Date of Award

Fall 12-2-2019

Document Type

Thesis

Degree Name

B.A.

Honors Designation

yes

Program of Study

English

Language

English

First Advisor

Laura Kolb

Second Advisor

Jessica Lang

Third Advisor

Steven Swarbrick

Abstract

Unlike the stereotyped image of women in the Elizabethan era, in which women should submit to men’s control, Desdemona in Othello, Isabella in Measure for Measure, and Marina in Pericles present their powerful and brave characteristics when facing male dominance. More specifically, all three young women — Desdemona, Isabella and Marina — negotiate sexual and marital arrangements with their language intelligently, despite the fact that they sometimes lack self-determining power in the plays. That is to say, Shakespeare gives women rhetorical power while in certain circumstances, men cannot be persuaded. Such contradiction within how Shakespeare depicts his female figures leads to the question this thesis explores: whether Shakespeare’s plays are pro-feminist or tools of patriarchal oppression. I would argue that he treats the three women in both advanced and patriarchal ways. Desdemona displays her autonomy on the matrimony; Isabella and Marina use silence to express their unwillingness to men’s proposal. Instead of submissive behavior, kneeling for them is a measure to defend their reputation and rescue the life of others as well as themselves. On the other hand, Shakespeare weakens their rhetorical power when women face a man with desire for them, valuing men’s honor more than women’s honor. In his plays, the honor of women can be challenged in public while the honor of men is worthy of defending, even if at the cost of their life.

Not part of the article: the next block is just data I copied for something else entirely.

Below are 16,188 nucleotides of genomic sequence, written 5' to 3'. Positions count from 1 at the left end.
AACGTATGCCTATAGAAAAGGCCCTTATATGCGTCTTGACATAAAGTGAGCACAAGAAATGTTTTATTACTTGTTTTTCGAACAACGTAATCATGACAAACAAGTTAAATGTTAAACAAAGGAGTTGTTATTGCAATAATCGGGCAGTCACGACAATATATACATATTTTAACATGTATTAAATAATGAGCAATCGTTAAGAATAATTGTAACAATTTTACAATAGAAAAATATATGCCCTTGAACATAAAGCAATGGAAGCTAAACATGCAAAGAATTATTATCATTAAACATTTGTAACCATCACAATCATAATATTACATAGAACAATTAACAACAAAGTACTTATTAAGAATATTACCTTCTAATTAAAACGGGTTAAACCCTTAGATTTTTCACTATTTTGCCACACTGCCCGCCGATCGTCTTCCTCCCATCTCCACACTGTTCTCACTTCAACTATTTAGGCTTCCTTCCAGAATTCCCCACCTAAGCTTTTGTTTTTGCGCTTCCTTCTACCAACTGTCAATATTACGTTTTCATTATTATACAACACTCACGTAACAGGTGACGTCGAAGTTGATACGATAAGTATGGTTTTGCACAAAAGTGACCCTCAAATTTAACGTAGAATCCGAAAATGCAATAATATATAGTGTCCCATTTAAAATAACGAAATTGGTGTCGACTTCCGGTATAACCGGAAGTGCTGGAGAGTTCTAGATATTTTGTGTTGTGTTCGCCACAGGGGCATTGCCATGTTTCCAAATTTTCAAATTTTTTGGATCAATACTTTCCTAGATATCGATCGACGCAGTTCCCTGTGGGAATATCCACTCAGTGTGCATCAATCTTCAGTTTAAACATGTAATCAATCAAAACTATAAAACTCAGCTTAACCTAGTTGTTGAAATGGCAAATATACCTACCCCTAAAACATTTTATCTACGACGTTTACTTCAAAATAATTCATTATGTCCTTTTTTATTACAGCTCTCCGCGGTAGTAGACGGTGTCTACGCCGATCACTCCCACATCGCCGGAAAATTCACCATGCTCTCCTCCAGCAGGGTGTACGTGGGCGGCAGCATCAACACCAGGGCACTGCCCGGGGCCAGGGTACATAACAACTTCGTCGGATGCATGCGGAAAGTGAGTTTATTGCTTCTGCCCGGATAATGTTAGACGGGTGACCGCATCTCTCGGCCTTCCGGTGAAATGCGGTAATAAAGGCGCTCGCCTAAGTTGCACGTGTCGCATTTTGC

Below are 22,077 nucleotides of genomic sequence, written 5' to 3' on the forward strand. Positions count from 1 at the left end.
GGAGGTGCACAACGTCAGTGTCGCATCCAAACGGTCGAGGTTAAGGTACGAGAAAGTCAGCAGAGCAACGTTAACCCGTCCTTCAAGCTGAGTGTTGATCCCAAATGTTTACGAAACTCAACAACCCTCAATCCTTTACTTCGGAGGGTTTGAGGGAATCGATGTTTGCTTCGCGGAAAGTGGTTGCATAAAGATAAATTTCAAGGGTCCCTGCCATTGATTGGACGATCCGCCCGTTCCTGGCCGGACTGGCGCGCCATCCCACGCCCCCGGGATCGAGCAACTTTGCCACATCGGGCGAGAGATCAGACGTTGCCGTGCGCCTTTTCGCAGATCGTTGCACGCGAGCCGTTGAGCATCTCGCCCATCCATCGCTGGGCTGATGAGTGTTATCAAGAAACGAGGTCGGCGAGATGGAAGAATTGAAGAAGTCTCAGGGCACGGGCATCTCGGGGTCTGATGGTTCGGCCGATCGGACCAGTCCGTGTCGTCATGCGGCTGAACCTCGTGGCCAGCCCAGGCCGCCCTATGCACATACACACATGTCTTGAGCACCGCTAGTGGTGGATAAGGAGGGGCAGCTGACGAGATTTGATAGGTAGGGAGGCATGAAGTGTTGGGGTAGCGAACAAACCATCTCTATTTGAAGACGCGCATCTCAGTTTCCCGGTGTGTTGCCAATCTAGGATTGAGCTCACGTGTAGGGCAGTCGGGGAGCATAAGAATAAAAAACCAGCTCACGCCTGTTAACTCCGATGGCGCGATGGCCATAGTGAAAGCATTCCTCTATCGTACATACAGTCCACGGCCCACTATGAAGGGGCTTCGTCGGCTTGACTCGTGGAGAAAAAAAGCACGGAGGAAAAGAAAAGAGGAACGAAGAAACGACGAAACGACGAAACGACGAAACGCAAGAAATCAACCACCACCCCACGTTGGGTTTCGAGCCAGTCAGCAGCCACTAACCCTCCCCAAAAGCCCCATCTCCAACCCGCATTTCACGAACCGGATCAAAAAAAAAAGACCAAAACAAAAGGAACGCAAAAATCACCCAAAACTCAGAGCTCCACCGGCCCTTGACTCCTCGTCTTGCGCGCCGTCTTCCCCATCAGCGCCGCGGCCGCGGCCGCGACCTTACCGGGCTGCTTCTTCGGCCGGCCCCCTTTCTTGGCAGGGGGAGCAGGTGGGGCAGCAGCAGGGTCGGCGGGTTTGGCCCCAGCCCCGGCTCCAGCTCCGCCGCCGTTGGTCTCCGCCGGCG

Comments

CONTENTS

1. Introduction
2. Historical context
3. Shakespeare’s advanced thinking

3.1 Choosing and resisting marriage

3.2 The power of kneeling

4. Shakespeare’s patriarchal thinking

4.1 Rhetorically gifted women fail to move men

4.2 Men’s honor is more precious than women’s honor

5. Conclusion

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